Sunday, 22 May 2016

S is not only for sweet and sassy, but for scoliosis too

Scoliosis is a condition where the spinal cord is bent
– It causes other health related complications and sometimes leads to premature death
– Keziah Wanjau spoke to TUKO.co.ke about her experience of living with scoliosis as well as her surgery and awareness initiative
Out of every one thousand children, three to five of them over the age of ten years develop a spinal curve that is considered serious enough for treatment.
S is not only for sweet and sassy, but for scoliosis too
An image showing the difference between people who have and do not have scoliosis. Image: NHS UK
Despite having facilities for diagnosis and rehabilitation, the country is still grappling with issues of surgery.
“Scoliosis is a condition where the spine is not straight. It is bent. It means that part of the spinal cord is not balanced because once you stand up, it bends in one direction forming a letter’ s’ or c. It meand one of the bones is missing and so an operation would be needed to remove the bone on the opposite side of the missing one or add an additional piece- mainly metal- and fit it in the empty space to straighten the spine,” said Dr Vincent Mutiso, an orthopedic surgeon at the Nairobi Hospital.
On the maximum, it can take up to KSh 2 million to treat and rehabilitate one individual with scoliosis as the only facilities to treat this are found in Egypt and South Africa.
S is not only for sweet and sassy, but for scoliosis too
Keziah Wanjau at a wedding event.
One scoliosis survivor, Keziah Wanjau, sat down with TUKO.co.ke and told us her story as well as her awareness initiative regarding scoliosis.
“I was diagnosed with scoliosis in 2006 sometime in mid-June and I didn’t realize how serious it was until my curves started progressing. My family decided that we should go see a certain doctor and he recommended surgery. I was scheduled to undergo one in November the same year and it wasn’t easy,”said Keziah.
Her mother, Mary Wanjau, had met Dr Mutiso with whom she talked to about Keziah’s condition and it was through him that Keziah was able to get treatment. The surgery took over eight hours.
“He mentioned that there were some doctors who were coming to the country on a project with Kenyatta National Hospital to do knee and back surgeries. We weren’t sure they would have a spinal surgery doctor but luckily, there was one when they came in September and she had her surgery,” said Mary
She further added that her surgery was a difficult time for her entire family but it brought them together because they were always praying together as they all took turns to spend time with her at the hospital. She has two other children but they do not have scoliosis

“Equipment has been improving with time. Some of it is donated because we get visitors who come to assist us in this kind of endeavor and very often they leave their equipment behind. It is because of this that we have had a buildup of surgical equipment,” added Mutiso.
In making it her life achievement, Keziah set out on a mission to raise scoliosis awareness in Kenya.
“I have this Facebook page, S for Scoliosis Initiative, where I write my scoliosis story as well as encourage others. Apart from that, I got a tattoo on my arm. It’s a scoliosis ribbon with the word hope on it just to show that there is always hope for everything,” said Keziah.
Her mother told TUKO.co.ke that at first they had refused to allow her to have the tattoo done but when Keziah explained her idea, she came on board.
“She probably got the idea from her grandfather who came back with a tattoo after taking part in the war in Burma. She said that whenever someone would ask her what her tattoo meant, she would then talk about scoliosis and raise awareness,” added her mother.

The ‘Bring Zack Home’ campaign which aimed to raise funds to build a spinal rehabilitation center in Kenya was supposed to bring hope to patients suffering from spine related complications.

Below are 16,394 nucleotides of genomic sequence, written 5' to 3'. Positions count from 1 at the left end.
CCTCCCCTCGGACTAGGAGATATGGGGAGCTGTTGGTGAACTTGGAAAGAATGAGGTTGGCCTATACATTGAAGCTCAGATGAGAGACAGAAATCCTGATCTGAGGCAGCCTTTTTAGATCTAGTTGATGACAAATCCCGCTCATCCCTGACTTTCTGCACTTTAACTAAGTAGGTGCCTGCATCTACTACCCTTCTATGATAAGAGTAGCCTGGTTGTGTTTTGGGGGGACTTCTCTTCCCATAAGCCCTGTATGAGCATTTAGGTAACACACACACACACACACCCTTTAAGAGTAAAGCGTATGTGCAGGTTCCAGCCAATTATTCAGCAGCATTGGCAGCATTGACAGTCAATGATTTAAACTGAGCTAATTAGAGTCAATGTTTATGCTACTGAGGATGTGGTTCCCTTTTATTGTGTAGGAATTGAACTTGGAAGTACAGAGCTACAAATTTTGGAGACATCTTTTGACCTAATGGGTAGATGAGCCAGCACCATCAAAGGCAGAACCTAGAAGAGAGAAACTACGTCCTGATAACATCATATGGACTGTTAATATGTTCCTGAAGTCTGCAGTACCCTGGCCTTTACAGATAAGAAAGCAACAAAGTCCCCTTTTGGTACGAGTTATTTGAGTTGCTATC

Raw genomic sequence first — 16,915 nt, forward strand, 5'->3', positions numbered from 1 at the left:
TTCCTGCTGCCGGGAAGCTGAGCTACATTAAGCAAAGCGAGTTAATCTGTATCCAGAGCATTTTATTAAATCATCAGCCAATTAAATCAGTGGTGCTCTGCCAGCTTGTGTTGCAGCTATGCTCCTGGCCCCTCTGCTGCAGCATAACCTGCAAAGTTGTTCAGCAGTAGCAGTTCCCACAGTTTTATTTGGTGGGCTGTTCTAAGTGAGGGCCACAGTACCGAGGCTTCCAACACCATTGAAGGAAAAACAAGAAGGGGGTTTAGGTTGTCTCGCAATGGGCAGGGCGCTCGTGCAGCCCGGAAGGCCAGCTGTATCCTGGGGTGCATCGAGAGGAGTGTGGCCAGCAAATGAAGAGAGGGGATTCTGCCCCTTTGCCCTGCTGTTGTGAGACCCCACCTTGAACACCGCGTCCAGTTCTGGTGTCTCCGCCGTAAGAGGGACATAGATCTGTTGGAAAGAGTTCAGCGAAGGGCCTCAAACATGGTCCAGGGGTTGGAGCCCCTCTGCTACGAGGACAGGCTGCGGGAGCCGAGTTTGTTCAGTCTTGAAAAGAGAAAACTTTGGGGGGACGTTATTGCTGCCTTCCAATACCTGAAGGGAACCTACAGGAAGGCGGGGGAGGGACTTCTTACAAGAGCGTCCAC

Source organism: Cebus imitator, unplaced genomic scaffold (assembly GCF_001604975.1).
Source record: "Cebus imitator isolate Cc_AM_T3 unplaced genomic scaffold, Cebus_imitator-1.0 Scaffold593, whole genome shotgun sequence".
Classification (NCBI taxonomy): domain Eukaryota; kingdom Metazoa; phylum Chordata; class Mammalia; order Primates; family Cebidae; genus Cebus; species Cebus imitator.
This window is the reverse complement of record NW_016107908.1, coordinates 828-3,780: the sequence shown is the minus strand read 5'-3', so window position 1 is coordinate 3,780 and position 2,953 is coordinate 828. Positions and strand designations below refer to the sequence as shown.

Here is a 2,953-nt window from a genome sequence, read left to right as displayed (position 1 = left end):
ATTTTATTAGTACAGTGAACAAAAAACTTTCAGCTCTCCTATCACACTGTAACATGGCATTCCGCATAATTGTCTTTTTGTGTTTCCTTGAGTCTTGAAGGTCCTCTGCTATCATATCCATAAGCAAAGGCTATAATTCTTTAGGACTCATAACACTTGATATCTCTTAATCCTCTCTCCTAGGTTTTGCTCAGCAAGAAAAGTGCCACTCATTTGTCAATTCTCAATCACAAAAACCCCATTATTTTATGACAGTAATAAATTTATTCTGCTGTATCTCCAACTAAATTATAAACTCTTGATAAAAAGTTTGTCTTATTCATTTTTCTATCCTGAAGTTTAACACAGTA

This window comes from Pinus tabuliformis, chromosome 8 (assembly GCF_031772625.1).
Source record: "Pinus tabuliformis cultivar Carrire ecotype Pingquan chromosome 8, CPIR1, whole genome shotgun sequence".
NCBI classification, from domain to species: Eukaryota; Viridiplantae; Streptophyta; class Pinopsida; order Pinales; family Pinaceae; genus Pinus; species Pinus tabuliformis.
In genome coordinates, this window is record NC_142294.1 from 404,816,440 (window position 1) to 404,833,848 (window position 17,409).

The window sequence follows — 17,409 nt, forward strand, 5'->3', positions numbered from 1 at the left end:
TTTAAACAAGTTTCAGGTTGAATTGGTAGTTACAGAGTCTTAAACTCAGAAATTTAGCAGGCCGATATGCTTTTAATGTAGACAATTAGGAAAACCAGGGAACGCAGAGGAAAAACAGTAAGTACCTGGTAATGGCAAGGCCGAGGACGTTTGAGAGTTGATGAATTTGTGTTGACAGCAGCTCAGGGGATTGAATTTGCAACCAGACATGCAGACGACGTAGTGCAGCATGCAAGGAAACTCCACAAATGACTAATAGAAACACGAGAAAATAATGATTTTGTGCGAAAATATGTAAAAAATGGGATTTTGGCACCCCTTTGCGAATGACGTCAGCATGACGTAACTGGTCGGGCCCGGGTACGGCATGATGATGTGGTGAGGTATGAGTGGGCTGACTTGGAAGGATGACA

The initiative however flopped as no facility has been built to date after Kenyans raised millions of shillings.
Had she not gotten treatment, Keziah would have experienced heart and lung complications associated with scoliosis.
The condition is also known to cause premature death in patients.

“People should know there is treatment available. They should not lose hope because they would not have anything to look forward to,” concluded Keziah.

Source : TUKO , May 2016


Getting together to send little Charlie to US for life-changing treatment

Community groups in the Ballinderry area of Co Derry are getting behind a ten month-old baby living with a rare spinal condition to raise enough money so he can travel to America to avail of specialised medical treatment.
Little Charlie Ferris was diagnosed with infantile Scoliosis back in February.
If left untreated, the spinal deformity can lead to severe twisting of the spine, respiratory problems and even decreased life expectancy.
Charlie’s anxious parents, Jody and Donna, have vowed to do everything in their power to help their baby boy.
Following hours of research, his mum discovered specialised Scoliosis treatment offered at Shriner’s Hospital, Philadelphia which could potentially avoid invasive surgery.
Medical experts at Shiner’s Hospital believe that early diagnosis and treatment is key for a better outcome.
Following a lengthy application process, Charlie was accepted on to the treatment programme.
On April 3, Jody, Donna and their four children flew to Philadelphia.
Just a few days later, Charlie was fitted with a Mehta cast, which has been specially designed to correct the curve in his spine.
In the months and years ahead, little Charlie and his parents will make that same journey, to get the cast refitted.
His doctors don’t know who long Charlie will need treatment, or if it will rule out surgery in the future, but Jody and Donna are willing to do whatever it takes.
During the family’s time in America, local community groups in the Ballinderry area combined forces to launch a fundraising drive for Charlie’s treatment.

Louis Vause's Daughter Melody Beats Back Pain with Scoliosis SOS

Melody receives treatment for her scoliosis
Melody receives treatment for her scoliosis

Louis Vause is a pianist known for his work with the likes of Madness and Blur guitarist Graham Coxon. Two years ago, Vause's daughter Melody was diagnosed with scoliosis, an excessive sideways curvature of the spine; once this diagnosis had been made, Louis and Melody were told that surgery was probably the only way for Melody to escape the pain that was quickly becoming a large part of her everyday life.